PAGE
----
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Can Perspex (acrylic) be recycled?

Published on: 13/12/2022

Poly (methyl methacrylate) “PMMA” is the scientific name for the synthetic polymer commonly known as Persex, Acrylic and Plexiglass. Perspex (acrylic) is available in a number of different forms including flat sheet (both cast and extruded versions) in 150+ colours, rod, tube and block. It’s uses are far and wide covering retail, manufacturing, glazing and roofing to name but a few.

An example of Perspex being used in a retail environment

An example of Perspex being used in a retail environment

Acrylic is highly durable, rigid, has excellent clarity and is highly resistant to UV. These properties, as well as its ability to be moulded, or shaped with machinery such as lasers, saws and routers have seen it’s usage increase significantly over the last decade and is often seen as a less breakable, more flexible alternative to glass. Perspex (acrylic) is a thermoplastic, meaning that is can be heated and cooled while retaining its properties. With the increase in usage it is important that industry works hard to ensure the material can be recycled and has minimal impact on the environment.

Acrylic is classified as a Group 7 plastic, which includes recyclable, non-recyclable, and biodegradable plastics. Group 7 plastics are not always recycled because the process is expensive and requires specialist machinery, however they can be recycled and we, like many other plastic suppliers, are working hard to do our part and push industry to expand recycling capabilities.

How is Perspex (acrylic) manufactured?

Acrylic is manufactured through a process called polymerization. The methyl methacrylate is placed into a mould (traditionally between two flat sheets of glass when manufacturing acrylic sheet) along with a catalyst, like organic peroxide, that is added to speed up the process.

How is Perspex (acrylic) recycled?

To recycle acrylic, it has to go through the process of depolymerization. Depolymerization describes the process or act of breaking down a polymer into its monomeric components, which is the opposite of polymerization which is the process previously described used to manufacture acrylic. The acrylic is heated and taken through the process of pyrolysis which describes the process by which a solid undergoes thermal degradation into smaller small volatile molecules. At this stage molten lead is added to the acrylic which separates the methyl methacrylate from the catalyst and results in a molten MMA of approximately 98% purity. Once this has been achieved, the acrylic resin can be cast or extruded back into flat sheet or shapes, resulting in a far more circular economy.

Is Perpsex (acrylic) biodegradable?

Biodegradable products and materials are classified as such if bacteria, microorganisms, and other living organisms can break them down. The materials used to manufacture acrylic are artificial and will not breakdown, and therefore is not considered a biodegradable material.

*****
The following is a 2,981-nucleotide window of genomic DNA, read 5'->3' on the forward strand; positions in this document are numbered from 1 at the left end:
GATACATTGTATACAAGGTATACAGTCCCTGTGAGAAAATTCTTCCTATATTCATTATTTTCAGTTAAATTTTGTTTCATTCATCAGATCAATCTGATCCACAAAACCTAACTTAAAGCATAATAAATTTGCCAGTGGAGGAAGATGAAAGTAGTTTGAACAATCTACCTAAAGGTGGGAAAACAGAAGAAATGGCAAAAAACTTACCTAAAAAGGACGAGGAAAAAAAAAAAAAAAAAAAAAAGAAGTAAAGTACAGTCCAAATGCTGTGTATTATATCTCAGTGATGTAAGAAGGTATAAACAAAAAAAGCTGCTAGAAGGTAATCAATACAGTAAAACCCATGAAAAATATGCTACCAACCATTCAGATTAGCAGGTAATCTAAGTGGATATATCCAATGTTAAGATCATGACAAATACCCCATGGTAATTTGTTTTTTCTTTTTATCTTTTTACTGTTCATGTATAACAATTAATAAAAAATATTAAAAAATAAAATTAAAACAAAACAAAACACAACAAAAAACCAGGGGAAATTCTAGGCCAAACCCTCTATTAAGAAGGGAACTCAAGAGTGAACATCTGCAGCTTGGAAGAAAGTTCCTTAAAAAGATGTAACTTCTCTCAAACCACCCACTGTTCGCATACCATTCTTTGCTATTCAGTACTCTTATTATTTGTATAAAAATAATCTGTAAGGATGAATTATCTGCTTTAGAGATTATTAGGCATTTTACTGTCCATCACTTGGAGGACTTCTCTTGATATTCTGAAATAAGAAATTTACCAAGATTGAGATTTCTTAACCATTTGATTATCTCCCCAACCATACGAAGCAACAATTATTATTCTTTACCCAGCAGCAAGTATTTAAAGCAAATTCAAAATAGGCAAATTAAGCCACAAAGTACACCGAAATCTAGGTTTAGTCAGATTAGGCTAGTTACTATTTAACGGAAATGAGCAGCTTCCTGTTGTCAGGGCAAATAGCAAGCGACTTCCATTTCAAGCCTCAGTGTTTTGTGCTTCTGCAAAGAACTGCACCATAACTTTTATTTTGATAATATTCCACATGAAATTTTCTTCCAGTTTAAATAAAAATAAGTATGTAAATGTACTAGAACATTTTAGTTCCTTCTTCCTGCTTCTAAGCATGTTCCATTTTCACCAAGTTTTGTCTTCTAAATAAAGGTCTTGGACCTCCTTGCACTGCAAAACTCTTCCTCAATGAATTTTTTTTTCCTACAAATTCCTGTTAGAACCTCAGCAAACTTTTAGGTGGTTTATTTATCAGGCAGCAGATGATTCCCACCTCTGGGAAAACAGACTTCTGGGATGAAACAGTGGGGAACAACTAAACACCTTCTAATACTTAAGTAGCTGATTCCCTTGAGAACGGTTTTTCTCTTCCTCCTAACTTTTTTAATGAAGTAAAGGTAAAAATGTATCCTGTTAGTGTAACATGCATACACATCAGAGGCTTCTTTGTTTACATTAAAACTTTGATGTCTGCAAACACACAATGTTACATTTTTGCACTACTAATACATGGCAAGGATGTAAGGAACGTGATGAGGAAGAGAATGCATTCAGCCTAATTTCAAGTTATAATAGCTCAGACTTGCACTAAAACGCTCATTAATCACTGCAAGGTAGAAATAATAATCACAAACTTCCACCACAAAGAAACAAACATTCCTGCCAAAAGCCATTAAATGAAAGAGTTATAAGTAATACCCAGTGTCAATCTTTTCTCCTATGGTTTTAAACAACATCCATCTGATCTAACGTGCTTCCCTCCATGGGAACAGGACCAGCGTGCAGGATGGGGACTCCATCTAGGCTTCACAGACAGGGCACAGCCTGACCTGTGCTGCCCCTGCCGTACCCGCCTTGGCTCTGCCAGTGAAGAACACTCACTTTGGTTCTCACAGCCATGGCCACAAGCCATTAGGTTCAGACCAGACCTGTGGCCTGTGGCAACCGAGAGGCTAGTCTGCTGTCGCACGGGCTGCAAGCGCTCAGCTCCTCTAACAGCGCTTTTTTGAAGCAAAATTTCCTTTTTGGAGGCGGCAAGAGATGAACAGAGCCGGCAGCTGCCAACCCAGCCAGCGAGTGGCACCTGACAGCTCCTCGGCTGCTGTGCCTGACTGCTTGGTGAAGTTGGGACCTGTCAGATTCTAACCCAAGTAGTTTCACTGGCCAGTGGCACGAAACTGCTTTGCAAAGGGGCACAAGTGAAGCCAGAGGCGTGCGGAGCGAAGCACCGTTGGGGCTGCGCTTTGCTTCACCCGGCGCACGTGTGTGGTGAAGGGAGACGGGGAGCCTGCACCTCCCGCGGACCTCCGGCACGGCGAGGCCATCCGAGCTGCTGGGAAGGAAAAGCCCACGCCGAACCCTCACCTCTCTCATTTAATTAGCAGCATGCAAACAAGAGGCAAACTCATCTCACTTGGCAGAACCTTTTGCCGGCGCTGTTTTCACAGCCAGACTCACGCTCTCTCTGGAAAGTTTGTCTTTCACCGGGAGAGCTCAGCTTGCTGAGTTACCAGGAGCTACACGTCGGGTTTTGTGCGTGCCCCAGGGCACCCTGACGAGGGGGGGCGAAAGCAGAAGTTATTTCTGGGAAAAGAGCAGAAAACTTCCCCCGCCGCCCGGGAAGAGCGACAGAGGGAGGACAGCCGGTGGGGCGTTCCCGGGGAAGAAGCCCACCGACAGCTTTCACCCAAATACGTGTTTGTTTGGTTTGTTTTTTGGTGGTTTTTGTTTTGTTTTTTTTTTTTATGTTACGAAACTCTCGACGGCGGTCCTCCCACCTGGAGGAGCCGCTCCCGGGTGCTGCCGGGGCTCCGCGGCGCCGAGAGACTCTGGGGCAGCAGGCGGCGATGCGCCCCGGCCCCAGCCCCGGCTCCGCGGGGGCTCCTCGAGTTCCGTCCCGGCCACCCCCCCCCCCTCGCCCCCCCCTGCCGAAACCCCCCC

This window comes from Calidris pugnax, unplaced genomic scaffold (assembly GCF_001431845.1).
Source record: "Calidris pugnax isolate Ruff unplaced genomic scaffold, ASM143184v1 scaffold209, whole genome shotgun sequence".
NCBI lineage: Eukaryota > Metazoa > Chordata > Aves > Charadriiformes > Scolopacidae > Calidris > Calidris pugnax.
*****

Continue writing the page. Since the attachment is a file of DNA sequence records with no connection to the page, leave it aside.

What measures do Simply Plastics take to support recycling?

We are starting to see more interest in recycled products from consumers and businesses alike which is driving demand and forcing manufacturers to be more proactive in providing recycled materials. We undertake a number of measures to ensure that we recycle as much of the scrap/offcut that we generate post-manufacture, and the general waste that we generate as a business.

  • We work with the most responsible manufacturers and ensure that over 80% of all of the products that we supply are 100% recyclable;
  • We use optimisation software to ensure that every order is cut efficiently to minimise wastage, reducing the need for recycling;
  • Many of the products we offer are backed by a 10-year warrantee reducing the need for replacements and wastage;
  • All of our scrap acrylic and polycarbonate are collected and processed by a specialist recycler;
  • We will send any Perspex or Polycarbonate for recycling that our customers return to us (please contact us for more details);
  • We use packaging materials that have a significant amount of recycled content;
  • Our general waste is collected by a specialist recycler;

What recycled materials does Simply Plastics supply?

Related FAQs

Acrylic is an extremely versatile material which provides great results when being laser cut or laser engraved. Both extruded and cast acrylic can be laser cut, however extruded acrylic can be left with a slight burr on the edge of the material after laser cutting whereas cast acrylic is left with an extremely smooth edge. Depending on the power of the laser tube it is possible to cut acrylic up to a thickness of 25mm whilst maintaining a square edge. Clear cast acrylic is normally favoured when producing awards and plaques because once engraved it turns a frosty white colour which creates a stunning finish. Certain colours do not react very well when laser cut because the pigment or dye in the acrylic reacts poorly to heat, however the edge discolouration can normally be reduced by modifying settings on the laser such as the cutting speed, the volume of air flow and the amount of power being used.